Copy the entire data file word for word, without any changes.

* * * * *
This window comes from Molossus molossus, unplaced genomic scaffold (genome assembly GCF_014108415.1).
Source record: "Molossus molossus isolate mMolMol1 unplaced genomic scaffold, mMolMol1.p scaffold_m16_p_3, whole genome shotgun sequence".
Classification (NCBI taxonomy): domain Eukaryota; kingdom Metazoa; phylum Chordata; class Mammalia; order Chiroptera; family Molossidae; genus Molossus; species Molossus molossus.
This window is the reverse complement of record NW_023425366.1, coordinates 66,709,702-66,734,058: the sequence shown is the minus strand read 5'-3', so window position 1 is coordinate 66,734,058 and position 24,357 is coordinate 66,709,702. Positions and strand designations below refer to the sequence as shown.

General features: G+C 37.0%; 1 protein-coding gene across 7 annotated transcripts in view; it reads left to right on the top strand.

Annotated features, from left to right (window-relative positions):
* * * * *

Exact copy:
This window comes from Molossus molossus, unplaced genomic scaffold (genome assembly GCF_014108415.1).
Source record: "Molossus molossus isolate mMolMol1 unplaced genomic scaffold, mMolMol1.p scaffold_m16_p_3, whole genome shotgun sequence".
Classification (NCBI taxonomy): domain Eukaryota; kingdom Metazoa; phylum Chordata; class Mammalia; order Chiroptera; family Molossidae; genus Molossus; species Molossus molossus.
This window is the reverse complement of record NW_023425366.1, coordinates 66,709,702-66,734,058: the sequence shown is the minus strand read 5'-3', so window position 1 is coordinate 66,734,058 and position 24,357 is coordinate 66,709,702. Positions and strand designations below refer to the sequence as shown.

General features: G+C 37.0%; 1 protein-coding gene across 7 annotated transcripts in view; it reads left to right on the top strand.

Annotated features, from left to right (window-relative positions):